WASHINGTON - Another day, another disaster for Mitt Romney's presidential campaign — this time over an undercover video that shows him deriding Barack Obama voters as government freeloaders and lifelong victims.
While the four-month-old remarks aren't likely to offend the like-minded Republicans already firmly in his camp, they represent just the latest in a recent string of campaign setbacks — and even conservative commentators are now suggesting Romney's White House aspirations are on serious life support.
The video, posted by the left-leaning Mother Jones magazine, was shot at a May 17 fundraiser in Florida hosted by private equity guru Mark Leder, whose high-flying, hard-partying lifestyle was just one element of the PR nightmare unfolding Tuesday for Team Romney.
"There are 47 per cent of the people who will vote for the president no matter what," Romney says in the video.
"All right, there are 47 per cent who are with him, who are dependent upon government, who believe that they are victims, who believe the government has a responsibility to care for them, who believe that they are entitled to health care, to food, to housing, to you name it."
It's not his job to worry about those voters, Romney says in the video.
"I'll never convince them they should take personal responsibility and care for their lives."
As the video came back to haunt Romney late Monday, he held a hastily arranged news conference in California. Looking pained, he didn't disavow the comments but said they were "not elegantly stated" and spoken "off the cuff."
The comments were part of a discussion about campaign strategy, not his vision of the country, he added.
But the reaction was fast and furious, and the fury continued unabated on Tuesday. Not surprisingly, Obama's re-election team pounced.
"It's hard to serve as president for all Americans when you've disdainfully written off half the nation," said Obama campaign manager Jim Messina.
Obama surrogate Ted Strickland, the former Democratic governor of Ohio, accused Romney of viewing anyone outside his economic class as a leech.
"This man apparently feels if you're not part of his social class or ... you don't have his economic status, that somehow you're a parasite," he said.
Conservative reaction was equally grim.
Bill Kristol, editor of the Weekly Standard, called Romney's comments "stupid and arrogant."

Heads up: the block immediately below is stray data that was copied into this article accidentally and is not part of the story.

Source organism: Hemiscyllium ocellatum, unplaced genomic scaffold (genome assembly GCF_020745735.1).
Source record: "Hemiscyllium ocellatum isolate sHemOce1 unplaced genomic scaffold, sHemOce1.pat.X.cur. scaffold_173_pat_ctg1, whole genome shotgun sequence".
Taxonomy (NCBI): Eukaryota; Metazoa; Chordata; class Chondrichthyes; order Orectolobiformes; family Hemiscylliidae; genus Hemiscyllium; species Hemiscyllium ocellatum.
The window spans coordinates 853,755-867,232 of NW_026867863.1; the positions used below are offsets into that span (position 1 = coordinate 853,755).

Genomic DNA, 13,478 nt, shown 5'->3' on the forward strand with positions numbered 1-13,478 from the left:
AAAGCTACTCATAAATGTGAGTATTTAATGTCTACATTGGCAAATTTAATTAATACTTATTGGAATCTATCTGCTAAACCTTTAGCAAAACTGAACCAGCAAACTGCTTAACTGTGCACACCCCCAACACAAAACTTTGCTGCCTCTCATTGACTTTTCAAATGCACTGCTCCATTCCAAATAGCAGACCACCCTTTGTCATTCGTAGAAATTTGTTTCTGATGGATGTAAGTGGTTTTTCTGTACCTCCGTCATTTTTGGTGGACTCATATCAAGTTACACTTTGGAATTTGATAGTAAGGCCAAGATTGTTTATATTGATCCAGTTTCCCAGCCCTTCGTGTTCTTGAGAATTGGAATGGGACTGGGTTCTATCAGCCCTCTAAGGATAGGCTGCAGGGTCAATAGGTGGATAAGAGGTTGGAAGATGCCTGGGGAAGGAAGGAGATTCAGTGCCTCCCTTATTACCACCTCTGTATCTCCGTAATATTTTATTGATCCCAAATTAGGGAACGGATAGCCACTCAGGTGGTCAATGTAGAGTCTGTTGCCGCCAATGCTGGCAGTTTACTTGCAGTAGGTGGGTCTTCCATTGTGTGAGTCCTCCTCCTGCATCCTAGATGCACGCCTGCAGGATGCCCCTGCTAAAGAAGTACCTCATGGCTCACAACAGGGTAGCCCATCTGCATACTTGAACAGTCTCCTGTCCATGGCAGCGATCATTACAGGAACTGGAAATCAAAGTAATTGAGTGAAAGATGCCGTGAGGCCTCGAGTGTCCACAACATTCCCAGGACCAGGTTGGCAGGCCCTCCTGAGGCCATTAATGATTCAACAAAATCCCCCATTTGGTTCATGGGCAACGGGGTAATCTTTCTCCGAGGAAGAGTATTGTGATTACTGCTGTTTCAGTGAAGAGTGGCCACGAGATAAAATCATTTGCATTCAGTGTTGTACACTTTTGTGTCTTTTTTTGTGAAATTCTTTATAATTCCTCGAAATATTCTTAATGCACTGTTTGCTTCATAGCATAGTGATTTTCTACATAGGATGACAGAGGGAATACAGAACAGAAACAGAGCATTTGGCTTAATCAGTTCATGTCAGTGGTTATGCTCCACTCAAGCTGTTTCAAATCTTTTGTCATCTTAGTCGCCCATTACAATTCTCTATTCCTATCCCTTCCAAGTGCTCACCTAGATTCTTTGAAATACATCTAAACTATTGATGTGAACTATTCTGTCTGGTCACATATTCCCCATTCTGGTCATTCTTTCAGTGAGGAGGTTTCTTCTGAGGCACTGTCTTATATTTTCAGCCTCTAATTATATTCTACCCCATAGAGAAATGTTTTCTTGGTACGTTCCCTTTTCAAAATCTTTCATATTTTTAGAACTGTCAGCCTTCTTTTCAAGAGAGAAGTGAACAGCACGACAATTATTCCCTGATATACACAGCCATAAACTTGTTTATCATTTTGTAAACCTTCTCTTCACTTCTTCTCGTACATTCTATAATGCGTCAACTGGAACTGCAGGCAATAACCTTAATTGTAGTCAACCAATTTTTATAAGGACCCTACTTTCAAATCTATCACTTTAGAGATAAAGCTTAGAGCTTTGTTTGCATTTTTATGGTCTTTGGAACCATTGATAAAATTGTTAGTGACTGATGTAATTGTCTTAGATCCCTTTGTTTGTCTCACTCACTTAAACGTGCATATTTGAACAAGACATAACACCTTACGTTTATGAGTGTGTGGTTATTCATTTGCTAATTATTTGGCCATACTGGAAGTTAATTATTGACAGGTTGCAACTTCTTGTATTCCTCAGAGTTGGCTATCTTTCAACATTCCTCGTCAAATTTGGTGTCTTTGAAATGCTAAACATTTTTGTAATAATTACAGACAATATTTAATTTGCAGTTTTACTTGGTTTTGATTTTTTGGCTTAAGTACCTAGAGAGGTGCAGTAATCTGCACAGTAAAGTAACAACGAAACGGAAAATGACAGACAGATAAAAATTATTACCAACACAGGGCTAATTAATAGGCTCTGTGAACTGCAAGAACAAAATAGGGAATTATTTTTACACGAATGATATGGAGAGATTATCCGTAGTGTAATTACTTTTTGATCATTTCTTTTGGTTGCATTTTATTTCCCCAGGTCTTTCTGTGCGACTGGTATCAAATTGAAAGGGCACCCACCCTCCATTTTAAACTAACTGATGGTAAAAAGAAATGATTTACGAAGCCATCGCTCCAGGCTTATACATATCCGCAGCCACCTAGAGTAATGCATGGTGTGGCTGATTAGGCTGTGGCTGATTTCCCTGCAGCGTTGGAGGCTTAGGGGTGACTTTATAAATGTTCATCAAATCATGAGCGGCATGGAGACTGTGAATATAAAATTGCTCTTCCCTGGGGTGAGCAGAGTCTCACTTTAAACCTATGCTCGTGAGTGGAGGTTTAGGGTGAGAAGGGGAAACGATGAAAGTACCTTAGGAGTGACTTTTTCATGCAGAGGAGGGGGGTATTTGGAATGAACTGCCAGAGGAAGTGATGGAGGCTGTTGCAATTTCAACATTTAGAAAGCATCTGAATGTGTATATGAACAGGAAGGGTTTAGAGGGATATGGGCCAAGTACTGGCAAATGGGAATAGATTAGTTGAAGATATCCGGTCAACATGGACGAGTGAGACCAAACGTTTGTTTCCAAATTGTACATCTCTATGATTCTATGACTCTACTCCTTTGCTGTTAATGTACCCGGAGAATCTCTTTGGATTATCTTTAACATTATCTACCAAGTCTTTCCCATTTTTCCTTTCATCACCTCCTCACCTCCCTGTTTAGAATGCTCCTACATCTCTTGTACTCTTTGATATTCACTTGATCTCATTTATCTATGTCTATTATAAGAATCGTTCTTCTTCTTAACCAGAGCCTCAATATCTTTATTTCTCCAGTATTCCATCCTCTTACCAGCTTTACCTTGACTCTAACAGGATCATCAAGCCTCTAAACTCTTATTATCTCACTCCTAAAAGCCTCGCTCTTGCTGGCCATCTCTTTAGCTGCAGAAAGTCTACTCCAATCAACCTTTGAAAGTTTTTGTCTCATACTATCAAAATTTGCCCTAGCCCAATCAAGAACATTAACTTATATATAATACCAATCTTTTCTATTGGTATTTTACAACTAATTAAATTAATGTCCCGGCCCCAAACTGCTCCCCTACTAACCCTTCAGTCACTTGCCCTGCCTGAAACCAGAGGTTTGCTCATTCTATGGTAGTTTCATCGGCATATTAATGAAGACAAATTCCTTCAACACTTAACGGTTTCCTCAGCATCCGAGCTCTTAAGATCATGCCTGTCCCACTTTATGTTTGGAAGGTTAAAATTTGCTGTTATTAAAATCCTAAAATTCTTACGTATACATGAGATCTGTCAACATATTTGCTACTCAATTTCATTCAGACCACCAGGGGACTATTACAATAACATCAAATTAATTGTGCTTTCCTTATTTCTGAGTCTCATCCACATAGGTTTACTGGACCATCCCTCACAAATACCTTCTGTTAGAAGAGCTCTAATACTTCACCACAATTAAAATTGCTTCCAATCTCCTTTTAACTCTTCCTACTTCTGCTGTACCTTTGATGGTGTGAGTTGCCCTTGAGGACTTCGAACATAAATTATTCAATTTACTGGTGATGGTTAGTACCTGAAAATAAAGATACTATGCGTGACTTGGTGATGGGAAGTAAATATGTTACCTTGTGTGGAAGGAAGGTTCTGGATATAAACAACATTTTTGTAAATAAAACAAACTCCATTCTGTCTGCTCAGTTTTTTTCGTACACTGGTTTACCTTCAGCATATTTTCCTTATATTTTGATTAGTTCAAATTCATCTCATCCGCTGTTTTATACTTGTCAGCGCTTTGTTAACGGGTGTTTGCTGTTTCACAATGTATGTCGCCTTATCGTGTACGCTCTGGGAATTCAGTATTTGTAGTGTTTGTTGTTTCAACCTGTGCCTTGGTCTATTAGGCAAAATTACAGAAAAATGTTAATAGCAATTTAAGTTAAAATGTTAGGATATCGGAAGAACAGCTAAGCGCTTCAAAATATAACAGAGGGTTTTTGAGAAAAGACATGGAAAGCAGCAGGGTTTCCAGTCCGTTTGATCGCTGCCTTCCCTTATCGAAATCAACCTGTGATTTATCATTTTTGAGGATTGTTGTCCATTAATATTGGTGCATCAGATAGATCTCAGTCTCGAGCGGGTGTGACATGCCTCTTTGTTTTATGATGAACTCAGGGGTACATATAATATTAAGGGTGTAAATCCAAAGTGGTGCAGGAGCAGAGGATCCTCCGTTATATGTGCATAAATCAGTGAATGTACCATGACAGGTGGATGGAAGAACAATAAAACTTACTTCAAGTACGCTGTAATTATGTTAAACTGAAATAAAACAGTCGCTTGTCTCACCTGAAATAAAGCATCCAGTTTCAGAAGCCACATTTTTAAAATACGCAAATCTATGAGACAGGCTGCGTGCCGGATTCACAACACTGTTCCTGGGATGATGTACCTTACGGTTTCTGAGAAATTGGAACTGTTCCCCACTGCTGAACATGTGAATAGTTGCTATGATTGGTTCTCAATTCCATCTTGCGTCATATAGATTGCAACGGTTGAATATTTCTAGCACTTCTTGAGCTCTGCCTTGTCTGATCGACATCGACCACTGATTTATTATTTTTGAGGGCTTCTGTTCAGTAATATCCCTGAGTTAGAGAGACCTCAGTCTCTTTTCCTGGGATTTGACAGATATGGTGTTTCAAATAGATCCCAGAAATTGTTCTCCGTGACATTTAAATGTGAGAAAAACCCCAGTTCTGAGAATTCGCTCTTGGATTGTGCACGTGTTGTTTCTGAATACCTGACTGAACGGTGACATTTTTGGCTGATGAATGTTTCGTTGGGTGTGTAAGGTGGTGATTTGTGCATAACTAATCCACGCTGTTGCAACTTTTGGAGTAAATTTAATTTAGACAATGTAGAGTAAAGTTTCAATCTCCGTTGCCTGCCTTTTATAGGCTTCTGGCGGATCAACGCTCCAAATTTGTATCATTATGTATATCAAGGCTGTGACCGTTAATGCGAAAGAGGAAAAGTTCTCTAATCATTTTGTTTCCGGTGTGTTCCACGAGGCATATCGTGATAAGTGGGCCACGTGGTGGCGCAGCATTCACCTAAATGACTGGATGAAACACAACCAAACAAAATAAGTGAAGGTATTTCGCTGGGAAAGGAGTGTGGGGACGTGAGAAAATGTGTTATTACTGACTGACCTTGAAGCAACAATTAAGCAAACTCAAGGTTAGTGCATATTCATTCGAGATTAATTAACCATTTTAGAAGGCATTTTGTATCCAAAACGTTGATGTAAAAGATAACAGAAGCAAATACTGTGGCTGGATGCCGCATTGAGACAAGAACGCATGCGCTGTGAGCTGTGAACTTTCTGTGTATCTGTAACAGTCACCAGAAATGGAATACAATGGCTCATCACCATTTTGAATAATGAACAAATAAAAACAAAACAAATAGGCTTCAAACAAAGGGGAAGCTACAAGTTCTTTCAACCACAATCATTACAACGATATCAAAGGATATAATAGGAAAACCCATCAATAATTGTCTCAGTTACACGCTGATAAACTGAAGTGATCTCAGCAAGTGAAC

David Frum, the Canadian-born conservative who's a respected Republican moderate pundit in the U.S., wrote on the Daily Beast that Romney "has just committed the worst presidential-candidate gaffe since Gerald Ford announced in 1976 that 'there is no Soviet domination of Eastern Europe.'"
David Brooks, a conservative columnist at the New York Times, said Romney's comments were the talk of "self-satisfied millionaires" and reflected a "country-club fantasy."
"It suggests that he really doesn't know much about the country he inhabits. Who are these freeloaders? Is it the Iraq war veteran who goes to the VA (Department of Veterans Affairs)? Is it the student getting a loan to go to college? Is it the retiree on Social Security or Medicare?"
The latest brouhaha came just hours after Romney campaign officials, already the subject of reports about bitter infighting, declared they would get their candidate back on track by providing more details about his policies in the weeks leading up to the Nov. 6 vote.
Romney, meantime, spent the day in California, addressing a Hispanic business audience.
And yet the video wasn't likely to win him any more friends among Latinos, either. Romney discussed some of the problems his campaign was having attracting Hispanic voters, and he made a joke about his Mexican-born father.
"Had he been born of Mexican parents, I'd have a better shot of winning this," he says.
As if the content of the video wasn't bad enough for Romney, there were also sordid details on Tuesday about the man who hosted the $50,000-a-plate fundraiser for the straight-laced Mormon politician.
Dubbed a "private equity party boy" by the New York Post, Mark Leder has donated almost $300,000 to Romney and other Republicans in recent months. He's a co-owner of the Philadelphia 76ers basketball team and his name pops up frequently in tabloid reports as he hangs out with rap icon Russell Simmons and other celebrities.
The Post reported a year ago about a party at an oceanfront mansion rented by Leder "where guests cavorted nude in the pool and performed sex acts, scantily dressed Russians danced on platforms and men twirled lit torches to a booming techno beat."
Leder later dismissed the reports as exaggerated.